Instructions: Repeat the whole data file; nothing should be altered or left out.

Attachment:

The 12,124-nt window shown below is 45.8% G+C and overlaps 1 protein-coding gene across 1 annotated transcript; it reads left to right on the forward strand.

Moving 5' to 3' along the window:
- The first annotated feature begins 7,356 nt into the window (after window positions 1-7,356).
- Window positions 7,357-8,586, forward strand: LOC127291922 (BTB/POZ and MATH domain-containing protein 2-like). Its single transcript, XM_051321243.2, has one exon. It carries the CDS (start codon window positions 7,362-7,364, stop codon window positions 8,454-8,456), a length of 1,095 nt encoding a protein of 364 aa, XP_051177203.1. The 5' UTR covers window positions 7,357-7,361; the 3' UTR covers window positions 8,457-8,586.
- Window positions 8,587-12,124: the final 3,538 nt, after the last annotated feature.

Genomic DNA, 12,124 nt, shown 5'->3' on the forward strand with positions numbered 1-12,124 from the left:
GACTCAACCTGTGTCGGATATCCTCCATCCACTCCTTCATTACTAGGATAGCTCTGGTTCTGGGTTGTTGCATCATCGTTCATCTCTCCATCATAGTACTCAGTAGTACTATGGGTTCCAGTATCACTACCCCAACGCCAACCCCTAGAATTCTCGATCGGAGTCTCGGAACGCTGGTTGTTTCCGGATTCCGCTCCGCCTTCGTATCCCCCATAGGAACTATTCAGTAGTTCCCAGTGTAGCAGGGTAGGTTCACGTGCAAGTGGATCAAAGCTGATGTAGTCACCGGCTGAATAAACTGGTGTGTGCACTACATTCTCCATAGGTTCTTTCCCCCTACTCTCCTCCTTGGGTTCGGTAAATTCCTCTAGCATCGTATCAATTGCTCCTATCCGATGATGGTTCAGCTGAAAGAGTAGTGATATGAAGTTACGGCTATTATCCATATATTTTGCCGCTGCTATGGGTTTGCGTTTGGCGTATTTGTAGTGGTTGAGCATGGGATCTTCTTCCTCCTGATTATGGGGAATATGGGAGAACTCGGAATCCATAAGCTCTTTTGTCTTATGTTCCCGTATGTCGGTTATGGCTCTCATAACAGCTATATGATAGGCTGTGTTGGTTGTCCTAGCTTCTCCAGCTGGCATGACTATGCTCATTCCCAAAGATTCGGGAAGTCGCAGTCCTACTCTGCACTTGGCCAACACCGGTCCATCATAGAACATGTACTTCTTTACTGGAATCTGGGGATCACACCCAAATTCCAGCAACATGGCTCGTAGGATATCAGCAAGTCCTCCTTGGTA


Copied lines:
The 12,124-nt window shown below is 45.8% G+C and overlaps 1 protein-coding gene across 1 annotated transcript; it reads left to right on the forward strand.

Moving 5' to 3' along the window:
- The first annotated feature begins 7,356 nt into the window (after window positions 1-7,356).
- Window positions 7,357-8,586, forward strand: LOC127291922 (BTB/POZ and MATH domain-containing protein 2-like). Its single transcript, XM_051321243.2, has one exon. It carries the CDS (start codon window positions 7,362-7,364, stop codon window positions 8,454-8,456), a length of 1,095 nt encoding a protein of 364 aa, XP_051177203.1. The 5' UTR covers window positions 7,357-7,361; the 3' UTR covers window positions 8,457-8,586.
- Window positions 8,587-12,124: the final 3,538 nt, after the last annotated feature.

Genomic DNA, 12,124 nt, shown 5'->3' on the forward strand with positions numbered 1-12,124 from the left:
GACTCAACCTGTGTCGGATATCCTCCATCCACTCCTTCATTACTAGGATAGCTCTGGTTCTGGGTTGTTGCATCATCGTTCATCTCTCCATCATAGTACTCAGTAGTACTATGGGTTCCAGTATCACTACCCCAACGCCAACCCCTAGAATTCTCGATCGGAGTCTCGGAACGCTGGTTGTTTCCGGATTCCGCTCCGCCTTCGTATCCCCCATAGGAACTATTCAGTAGTTCCCAGTGTAGCAGGGTAGGTTCACGTGCAAGTGGATCAAAGCTGATGTAGTCACCGGCTGAATAAACTGGTGTGTGCACTACATTCTCCATAGGTTCTTTCCCCCTACTCTCCTCCTTGGGTTCGGTAAATTCCTCTAGCATCGTATCAATTGCTCCTATCCGATGATGGTTCAGCTGAAAGAGTAGTGATATGAAGTTACGGCTATTATCCATATATTTTGCCGCTGCTATGGGTTTGCGTTTGGCGTATTTGTAGTGGTTGAGCATGGGATCTTCTTCCTCCTGATTATGGGGAATATGGGAGAACTCGGAATCCATAAGCTCTTTTGTCTTATGTTCCCGTATGTCGGTTATGGCTCTCATAACAGCTATATGATAGGCTGTGTTGGTTGTCCTAGCTTCTCCAGCTGGCATGACTATGCTCATTCCCAAAGATTCGGGAAGTCGCAGTCCTACTCTGCACTTGGCCAACACCGGTCCATCATAGAACATGTACTTCTTTACTGGAATCTGGGGATCACACCCAAATTCCAGCAACATGGCTCGTAGGATATCAGCAAGTCCTCCTTGGTA